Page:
Until 3:05 into the tape, the felony stop is textbook. The suspects are handcuffed
But then Patton appears.
The light-colored canine bounds from the passenger side door, travels outside the
camera's right view for a second and then reappears, following Cookeville Officer
Hall, who is backing up with his shotgun trained on the dog.
At 3:07, Hall fires. The dog falls and rolls over, dead. Each of the Smoaks cries
out in anguish as their pet lies bleeding just a few feet from where they are
handcuffed. ''Why'd you shoot my dog? Why'd you shoot my dog?'' James
Smoak can be heard crying repeatedly.
How this unfortunate event came to pass is what the top brass of the Department
of Safety and the Cookeville Police Department gathered to explain yesterday
afternoon during a news conference.
According to Womack, the incident began when a woman traveling east on I-40
called the Nashville THP dispatcher at 4:52 p.m. She reported that she had been
passed by a green station wagon traveling at a high rate of speed. The woman said
an amount of money had been thrown out the window.
As all involved later found out, Smoak had left his wallet on top of his car when he
bought gas on Old Hickory Boulevard in Hermitage. Apparently, the wallet stayed
on the car until it passed the Mt. Juliet exit, at which point it fell, scattering more
than $400 in small bills over the interstate median. Troopers recovered the cash
and returned it to Smoak.
But, at the time the wallet fell off the car, the alert cell phone user was suspicious
of the cash and the green car. She called the highway patrol.
Dispatcher Shannon Pickard of the Nashville office told investigators the woman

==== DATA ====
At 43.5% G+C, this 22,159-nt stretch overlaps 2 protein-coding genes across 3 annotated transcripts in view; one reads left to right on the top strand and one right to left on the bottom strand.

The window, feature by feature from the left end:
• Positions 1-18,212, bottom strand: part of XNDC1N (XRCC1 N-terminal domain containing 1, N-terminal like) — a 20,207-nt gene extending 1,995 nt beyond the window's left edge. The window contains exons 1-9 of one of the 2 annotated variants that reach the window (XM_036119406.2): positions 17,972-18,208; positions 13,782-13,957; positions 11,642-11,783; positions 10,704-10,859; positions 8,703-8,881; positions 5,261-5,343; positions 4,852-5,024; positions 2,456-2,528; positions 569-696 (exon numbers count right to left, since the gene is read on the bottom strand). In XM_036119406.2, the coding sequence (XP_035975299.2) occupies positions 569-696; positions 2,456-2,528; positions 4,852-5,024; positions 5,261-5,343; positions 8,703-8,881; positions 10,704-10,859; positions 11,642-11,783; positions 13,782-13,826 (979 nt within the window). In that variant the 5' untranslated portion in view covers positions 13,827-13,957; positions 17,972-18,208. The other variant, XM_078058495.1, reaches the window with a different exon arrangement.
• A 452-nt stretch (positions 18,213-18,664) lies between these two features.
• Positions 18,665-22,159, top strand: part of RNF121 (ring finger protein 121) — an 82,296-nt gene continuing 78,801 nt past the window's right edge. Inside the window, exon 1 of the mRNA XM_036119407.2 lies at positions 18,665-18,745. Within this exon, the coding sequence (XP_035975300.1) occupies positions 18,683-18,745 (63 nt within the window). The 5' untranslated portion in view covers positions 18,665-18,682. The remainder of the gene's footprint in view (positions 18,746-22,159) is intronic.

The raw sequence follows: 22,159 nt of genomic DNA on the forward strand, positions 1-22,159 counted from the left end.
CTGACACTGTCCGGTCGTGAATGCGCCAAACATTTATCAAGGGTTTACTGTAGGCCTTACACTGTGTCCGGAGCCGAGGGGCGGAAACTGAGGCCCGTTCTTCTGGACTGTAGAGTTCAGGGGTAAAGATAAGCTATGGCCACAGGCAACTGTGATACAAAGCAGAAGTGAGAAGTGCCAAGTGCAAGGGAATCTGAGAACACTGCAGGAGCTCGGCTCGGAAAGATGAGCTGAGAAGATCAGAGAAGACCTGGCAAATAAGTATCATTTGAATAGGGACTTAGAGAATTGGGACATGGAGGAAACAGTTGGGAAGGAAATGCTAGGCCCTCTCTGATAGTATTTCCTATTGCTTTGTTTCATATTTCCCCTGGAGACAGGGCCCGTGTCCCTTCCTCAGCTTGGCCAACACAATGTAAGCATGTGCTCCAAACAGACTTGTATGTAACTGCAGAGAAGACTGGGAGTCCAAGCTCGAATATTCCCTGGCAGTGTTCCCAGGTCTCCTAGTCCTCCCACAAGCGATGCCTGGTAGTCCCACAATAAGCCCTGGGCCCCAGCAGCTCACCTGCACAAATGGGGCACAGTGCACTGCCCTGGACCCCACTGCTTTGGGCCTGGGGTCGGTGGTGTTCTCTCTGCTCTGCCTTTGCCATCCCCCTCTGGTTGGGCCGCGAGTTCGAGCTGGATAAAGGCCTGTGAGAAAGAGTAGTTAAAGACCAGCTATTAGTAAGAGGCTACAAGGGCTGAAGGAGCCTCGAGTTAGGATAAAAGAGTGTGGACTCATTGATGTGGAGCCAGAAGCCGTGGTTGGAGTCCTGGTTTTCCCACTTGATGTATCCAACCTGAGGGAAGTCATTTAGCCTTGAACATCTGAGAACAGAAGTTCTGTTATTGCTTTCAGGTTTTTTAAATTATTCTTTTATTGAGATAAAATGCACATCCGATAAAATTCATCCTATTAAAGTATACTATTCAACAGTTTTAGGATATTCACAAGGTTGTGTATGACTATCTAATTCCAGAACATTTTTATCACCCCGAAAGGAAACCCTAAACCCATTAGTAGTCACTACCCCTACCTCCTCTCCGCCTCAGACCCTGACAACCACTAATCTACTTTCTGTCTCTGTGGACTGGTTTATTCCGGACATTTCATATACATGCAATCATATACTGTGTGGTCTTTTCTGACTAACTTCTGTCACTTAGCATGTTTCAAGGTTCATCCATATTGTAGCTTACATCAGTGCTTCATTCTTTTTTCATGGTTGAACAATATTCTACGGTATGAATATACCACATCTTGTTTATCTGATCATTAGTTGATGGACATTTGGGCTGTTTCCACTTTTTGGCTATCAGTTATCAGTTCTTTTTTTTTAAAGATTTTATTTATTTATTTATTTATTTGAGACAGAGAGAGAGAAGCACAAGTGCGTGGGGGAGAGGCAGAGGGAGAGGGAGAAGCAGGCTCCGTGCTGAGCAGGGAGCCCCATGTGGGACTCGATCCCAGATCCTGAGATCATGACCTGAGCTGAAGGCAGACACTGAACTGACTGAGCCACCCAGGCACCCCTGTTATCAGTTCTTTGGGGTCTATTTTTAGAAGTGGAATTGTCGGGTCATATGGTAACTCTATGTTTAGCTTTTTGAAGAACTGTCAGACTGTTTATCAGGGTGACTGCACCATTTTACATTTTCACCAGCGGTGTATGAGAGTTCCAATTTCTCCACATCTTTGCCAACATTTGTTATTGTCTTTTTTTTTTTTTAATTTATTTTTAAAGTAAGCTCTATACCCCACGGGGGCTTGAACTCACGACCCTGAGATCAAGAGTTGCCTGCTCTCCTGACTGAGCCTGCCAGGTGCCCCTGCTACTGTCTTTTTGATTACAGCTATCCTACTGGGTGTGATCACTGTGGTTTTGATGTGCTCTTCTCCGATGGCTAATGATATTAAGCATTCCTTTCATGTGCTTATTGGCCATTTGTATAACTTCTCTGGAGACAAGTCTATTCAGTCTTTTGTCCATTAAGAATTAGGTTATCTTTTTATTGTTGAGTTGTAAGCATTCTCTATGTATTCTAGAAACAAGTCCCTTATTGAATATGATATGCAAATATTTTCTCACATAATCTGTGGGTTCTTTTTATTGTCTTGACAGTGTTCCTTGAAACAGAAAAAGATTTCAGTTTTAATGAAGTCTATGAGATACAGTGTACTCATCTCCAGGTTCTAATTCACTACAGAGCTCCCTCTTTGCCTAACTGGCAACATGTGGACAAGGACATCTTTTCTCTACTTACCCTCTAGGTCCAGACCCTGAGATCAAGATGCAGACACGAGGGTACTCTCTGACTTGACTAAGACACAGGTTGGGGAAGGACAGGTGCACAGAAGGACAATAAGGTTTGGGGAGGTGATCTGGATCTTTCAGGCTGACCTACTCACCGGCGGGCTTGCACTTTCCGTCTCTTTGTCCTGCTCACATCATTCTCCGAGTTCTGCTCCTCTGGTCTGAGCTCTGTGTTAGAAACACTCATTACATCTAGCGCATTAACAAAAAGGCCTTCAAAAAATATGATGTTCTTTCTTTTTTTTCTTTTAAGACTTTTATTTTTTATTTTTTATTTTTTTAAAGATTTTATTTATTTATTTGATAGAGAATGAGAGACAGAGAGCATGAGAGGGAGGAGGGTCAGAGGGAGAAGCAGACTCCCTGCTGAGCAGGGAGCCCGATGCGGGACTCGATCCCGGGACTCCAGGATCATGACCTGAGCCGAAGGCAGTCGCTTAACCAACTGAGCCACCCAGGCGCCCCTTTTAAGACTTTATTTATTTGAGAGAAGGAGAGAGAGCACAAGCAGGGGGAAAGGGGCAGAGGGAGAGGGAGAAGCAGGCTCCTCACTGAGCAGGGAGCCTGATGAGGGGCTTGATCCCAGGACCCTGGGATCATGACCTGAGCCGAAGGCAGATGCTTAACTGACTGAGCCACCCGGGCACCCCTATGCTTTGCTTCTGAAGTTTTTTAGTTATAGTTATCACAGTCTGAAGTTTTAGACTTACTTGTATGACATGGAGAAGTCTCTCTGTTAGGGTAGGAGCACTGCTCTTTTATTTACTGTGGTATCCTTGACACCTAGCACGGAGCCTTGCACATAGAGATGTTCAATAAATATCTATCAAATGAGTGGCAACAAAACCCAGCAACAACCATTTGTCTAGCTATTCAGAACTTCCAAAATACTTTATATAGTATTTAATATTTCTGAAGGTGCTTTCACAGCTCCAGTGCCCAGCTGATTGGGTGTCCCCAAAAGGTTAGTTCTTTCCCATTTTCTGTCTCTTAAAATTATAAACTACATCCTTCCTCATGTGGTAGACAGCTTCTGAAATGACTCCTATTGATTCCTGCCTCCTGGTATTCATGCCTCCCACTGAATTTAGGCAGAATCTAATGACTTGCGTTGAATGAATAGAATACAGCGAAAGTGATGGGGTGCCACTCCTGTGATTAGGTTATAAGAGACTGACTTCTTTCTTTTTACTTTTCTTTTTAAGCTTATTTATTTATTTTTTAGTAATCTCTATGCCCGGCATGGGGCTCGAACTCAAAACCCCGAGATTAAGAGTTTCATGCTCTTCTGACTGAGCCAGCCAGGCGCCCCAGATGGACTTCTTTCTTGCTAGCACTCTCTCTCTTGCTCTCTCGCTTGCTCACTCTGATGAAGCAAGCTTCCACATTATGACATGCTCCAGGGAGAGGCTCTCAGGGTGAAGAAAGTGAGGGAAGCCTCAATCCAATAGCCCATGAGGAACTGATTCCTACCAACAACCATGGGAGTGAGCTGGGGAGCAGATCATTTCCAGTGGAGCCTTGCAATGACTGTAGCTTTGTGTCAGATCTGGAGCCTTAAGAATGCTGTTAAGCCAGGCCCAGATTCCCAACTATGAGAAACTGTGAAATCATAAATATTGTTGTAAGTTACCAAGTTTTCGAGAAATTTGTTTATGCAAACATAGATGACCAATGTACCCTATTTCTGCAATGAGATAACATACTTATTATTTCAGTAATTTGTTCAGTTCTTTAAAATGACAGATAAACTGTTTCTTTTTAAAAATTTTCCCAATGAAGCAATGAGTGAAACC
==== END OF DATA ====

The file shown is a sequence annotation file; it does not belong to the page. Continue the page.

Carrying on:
believed the out-of-state car had ''been up to something.'' His statement was
provided to reporters yesterday.
According to Womack, Pickard issued a bulletin at 5 p.m. to all Middle
Tennessee law enforcement agencies to inquire whether any robberies had
occurred involving a green station wagon with out-of-state tags. No replies fitting
the description were received.
In Cookeville, THP dispatcher Timothy Glenn McHood issued a BOLO notice,
which means ''be on the lookout,'' to the troopers in his area. In an interview with
THP investigators, McHood said he noted that the green station wagon ''could
possibly'' have been involved in a robbery.
At 5:07 p.m., the THP report noted, Trooper Bush spotted the Smoaks' car.
According to Womack, this incident has led to an examination of the department's
radio room procedures, particularly as to documentation. Some of the messages
between Nashville and Cookeville cannot be substantiated because the operators
communicated using a phone that is not recorded.
Meanwhile, the Cookeville Police Department has instigated a third-party
examination of the situation. A police chief in Gaithersburg, Md., will conduct an
independent investigation. Officer Hall has been reassigned to an administrative
position pending the outcome of that investigation.
The Smoaks, contacted at their home, offered no comment on the tape or on
THP's ruling, but said they were in the process of hiring a lawyer to represent
them in possible litigation.